To what degree is it ok to fantasize about a co-worker? Think that’s a controversial question? Wait until you hear the dilemma recently put forward by one unlucky Reddit user.
During a recent episode of Oops! The Podcast, co-host Francis Ellis read out the question of a female Reddit user, whose partner had been getting giddy for a colleague.
“I understand guy talk and I don’t think it’s necessarily a bad thing for guys to talk about girls, but this goes deeper than that. Also, I work in HR and have seen people get fired for offenses far more innocent than this.”
Francis explains her occupation is a vital part of the story.
“I got suspicious about one of [my boyfriend’s] co-workers who is 21, so I got on his phone and had a look. They work at different locations but they have worked together before for a long time.”
“I didn’t find messages to her, and it didn’t seem like they had each others’ numbers, but I found messages between him and another manager talking about this girl.”
“My boyfriend was calling her ‘the sexiest person he’s ever met in person and a goddess’, which is his main nickname for me. It hurt to see him call another girl this.”
“He was also talking to his co-worker about what he would do to sleep with her. His co-worker texted him to say she was driving behind him and my boyfriend said ‘pics or it didn’t happen’, his co-worker sent pictures of the girl behind him which prompted my boyfriend to continue talking about how hot he found her.”
“I get guy talk but this crossed a line. I got pissed at my boyfriend and he got mad because I looked through his phone.”
“Rage is stemming from two areas: one is due to the disrespect he has for our relationship and two is he’s indirectly sexually harassing the girl with another manager.”
“If someone saw the messages they could be fired.”
“Am I overreacting or do I have the right to be upset?” she finishes.
The podcasters agree this speaks to her immense professionalism, with co-host Giulio adding, “this is the problem with searching through phones.”
“Usually though you have a reason to search and the boyfriend here is clearly a toolbag. They’re nine months in [to the relationship], cut your losses.”
Francis agrees and brings up the paradox of Schrödinger’s cat, a theory that relates to a cat being placed into a sealed box in which there is also some radioactive material that will kill the cat if it releases.
What we don’t know is a) whether the material is released and therefore b) if the cat is alive or dead. The only way of knowing is to open the box and see what’s inside.
However, it’s said that by opening the box and upon (potentially) seeing a dead cat, you are responsible for the cat’s death (if it is dead) because you brought that death into reality. Until you opened the box, the cat could have been alive.
Francis applies this theory to searching through your partner’s phone. “By looking you are effectively killing the cat.”
“The information doesn’t exist until it does.”
He also says, “the fact that she is considering the implications for her boyfriend’s career ahead of the sting of his betrayal to their relationship speaks to her professionalism as an HR person.”
It also – though our protagonist is clearly upset – provides a lesson in emotional maturity. Get calm and collected. Express your disappointment and get above it all rather than mimicking your parter’s betrayal. This will affect them much harder than if you sink to their level.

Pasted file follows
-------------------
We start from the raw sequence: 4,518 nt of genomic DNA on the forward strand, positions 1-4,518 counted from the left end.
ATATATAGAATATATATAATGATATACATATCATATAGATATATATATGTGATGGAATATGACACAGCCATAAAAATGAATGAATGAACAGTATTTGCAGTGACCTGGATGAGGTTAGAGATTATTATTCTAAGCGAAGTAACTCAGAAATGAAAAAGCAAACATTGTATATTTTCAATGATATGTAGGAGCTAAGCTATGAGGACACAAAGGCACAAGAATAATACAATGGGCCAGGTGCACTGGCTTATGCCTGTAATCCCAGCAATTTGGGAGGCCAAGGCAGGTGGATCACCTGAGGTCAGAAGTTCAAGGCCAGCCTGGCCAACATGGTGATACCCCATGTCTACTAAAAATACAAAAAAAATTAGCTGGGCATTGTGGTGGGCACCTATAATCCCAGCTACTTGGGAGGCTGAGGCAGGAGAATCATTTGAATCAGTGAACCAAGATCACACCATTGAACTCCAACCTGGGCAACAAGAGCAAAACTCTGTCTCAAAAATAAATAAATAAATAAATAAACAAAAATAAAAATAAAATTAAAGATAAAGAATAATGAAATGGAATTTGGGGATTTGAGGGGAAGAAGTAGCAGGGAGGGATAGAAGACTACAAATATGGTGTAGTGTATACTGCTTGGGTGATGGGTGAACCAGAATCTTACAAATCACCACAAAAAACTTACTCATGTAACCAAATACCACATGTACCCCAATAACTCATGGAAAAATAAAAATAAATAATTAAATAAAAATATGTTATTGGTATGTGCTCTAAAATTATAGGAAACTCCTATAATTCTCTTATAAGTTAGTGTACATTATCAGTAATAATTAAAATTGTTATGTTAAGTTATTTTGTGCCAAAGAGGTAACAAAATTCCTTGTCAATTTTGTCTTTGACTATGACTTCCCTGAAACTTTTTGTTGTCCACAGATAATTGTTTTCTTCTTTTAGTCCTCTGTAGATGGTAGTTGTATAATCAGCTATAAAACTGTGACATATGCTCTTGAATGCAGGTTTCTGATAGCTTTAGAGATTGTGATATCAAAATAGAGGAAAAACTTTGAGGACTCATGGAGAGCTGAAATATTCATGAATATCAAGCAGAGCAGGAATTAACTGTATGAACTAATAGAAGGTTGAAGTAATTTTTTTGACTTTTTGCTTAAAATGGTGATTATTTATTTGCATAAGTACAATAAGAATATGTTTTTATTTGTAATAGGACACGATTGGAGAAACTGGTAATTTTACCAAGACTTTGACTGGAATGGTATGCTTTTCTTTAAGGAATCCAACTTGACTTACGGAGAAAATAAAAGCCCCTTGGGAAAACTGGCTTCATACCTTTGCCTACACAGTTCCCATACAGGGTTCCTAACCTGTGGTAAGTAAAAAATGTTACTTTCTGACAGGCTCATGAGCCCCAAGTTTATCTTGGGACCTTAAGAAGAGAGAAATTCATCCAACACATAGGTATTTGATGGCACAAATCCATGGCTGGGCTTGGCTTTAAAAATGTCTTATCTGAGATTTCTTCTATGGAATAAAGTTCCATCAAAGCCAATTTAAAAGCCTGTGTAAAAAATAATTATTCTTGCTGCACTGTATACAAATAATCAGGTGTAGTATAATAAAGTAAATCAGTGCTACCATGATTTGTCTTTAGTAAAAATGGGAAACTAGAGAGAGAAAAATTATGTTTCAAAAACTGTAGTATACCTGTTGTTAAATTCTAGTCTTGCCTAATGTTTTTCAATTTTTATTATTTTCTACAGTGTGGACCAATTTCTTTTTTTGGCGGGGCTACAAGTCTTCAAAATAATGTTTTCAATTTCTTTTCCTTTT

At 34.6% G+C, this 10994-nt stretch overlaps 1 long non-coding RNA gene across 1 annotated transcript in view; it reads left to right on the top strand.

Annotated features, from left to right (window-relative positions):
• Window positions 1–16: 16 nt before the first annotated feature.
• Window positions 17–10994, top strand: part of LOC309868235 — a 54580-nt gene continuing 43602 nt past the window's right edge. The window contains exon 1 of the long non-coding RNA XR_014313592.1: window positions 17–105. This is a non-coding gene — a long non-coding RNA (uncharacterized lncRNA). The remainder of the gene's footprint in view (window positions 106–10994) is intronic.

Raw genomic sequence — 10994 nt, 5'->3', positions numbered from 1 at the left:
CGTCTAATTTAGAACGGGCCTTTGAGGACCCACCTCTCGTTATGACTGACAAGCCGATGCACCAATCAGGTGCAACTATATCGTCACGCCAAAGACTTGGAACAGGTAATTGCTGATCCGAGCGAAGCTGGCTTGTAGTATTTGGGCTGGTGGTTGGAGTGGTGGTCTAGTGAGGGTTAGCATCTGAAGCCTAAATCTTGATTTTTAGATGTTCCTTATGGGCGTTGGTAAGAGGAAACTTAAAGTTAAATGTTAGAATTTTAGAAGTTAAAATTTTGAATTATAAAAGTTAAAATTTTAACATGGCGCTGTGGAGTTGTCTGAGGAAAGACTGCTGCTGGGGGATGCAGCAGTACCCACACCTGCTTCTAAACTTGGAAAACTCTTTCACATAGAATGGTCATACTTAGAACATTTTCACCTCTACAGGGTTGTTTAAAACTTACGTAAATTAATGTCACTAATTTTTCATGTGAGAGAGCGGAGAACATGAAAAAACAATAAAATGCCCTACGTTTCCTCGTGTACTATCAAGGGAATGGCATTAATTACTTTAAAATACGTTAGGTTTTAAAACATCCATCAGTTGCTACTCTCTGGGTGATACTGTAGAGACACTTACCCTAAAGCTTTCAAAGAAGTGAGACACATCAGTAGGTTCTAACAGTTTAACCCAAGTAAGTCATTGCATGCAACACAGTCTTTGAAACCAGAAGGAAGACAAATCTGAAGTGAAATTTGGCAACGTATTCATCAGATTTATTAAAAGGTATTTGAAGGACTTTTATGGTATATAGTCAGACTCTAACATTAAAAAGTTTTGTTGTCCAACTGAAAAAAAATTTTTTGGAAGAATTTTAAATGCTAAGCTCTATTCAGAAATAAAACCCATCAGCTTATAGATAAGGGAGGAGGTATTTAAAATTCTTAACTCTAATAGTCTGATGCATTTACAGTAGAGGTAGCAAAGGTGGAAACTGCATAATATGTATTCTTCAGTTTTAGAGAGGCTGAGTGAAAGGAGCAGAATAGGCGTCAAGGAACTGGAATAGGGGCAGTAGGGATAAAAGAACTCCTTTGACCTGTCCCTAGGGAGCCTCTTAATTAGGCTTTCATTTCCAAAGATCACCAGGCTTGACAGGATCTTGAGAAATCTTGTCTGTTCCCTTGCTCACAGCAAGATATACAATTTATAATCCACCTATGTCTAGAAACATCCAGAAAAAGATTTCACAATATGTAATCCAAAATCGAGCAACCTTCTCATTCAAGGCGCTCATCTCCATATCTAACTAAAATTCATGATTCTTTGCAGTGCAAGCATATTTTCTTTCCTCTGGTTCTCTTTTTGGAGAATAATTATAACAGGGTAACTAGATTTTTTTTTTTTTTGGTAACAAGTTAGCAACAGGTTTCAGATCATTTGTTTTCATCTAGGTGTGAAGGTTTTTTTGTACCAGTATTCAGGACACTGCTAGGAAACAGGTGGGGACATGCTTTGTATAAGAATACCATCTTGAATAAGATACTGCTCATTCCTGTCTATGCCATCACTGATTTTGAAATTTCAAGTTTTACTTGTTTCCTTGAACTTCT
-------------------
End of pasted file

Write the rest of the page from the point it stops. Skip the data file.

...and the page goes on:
In any case, the two podcasters quickly conclude the woman’s boyfriend is a tool: “Who is this loser, who talks like that?”
“That’s not guy talk, that’s just someone who is gonna cheat on you as soon as he gets the nod from the 21-year old.”
As for the woman’s professionalism, Giulio posits it may not be as emotionally mature as it seems, saying, “it’s the classic thing you do when you’re pissed and jealous, you try to act like you’re actually concerned about other things, but in reality you’re just so pissed off your boyfriend just wants someone else more than you.”
He then admits he’s probably projecting and that in this instance she has the right to be aggrieved.
Alternatively, Francis posits, based on her comment, “it hurts me he would risk his career for some guy talk,” perhaps our female heroine honestly “can’t step out of her role [as an HR person].”
A harder question than deciding who pays for the Uber the morning after a hookup? We’ll leave that one up to you.
What it unequivocally shows is that snooping through your partner’s phone rarely ends with good news.
Not to mention: the problem is your relationship, not the phone. And if you feel the need to snoop so you already have two problems as a couple to work on: trust and communication.
So, what should you do if you suspect your partner is straying?
Huffington Post contributor Debarati Chakraborty says, “Trying to collect evidence or snoop around their laptops, phones and social media can be nerve-wracking and frustrating, and can affect your mental health, so it is generally preferable to have a conversation before playing detective.”
Speaking to The Huffington Post, clinical psychologist Ruchika Kanwal adds, “Refrain from calling your 3 am friends and discussing it.” According to Kanwal close friends are unlikely to be objective – they may take everything you say at face value and join you in hypothesising about why your partner might be cheating on you, which could make your anxieties spiral.
“My advice is to allow your partner to explain himself before you accuse him of cheating.”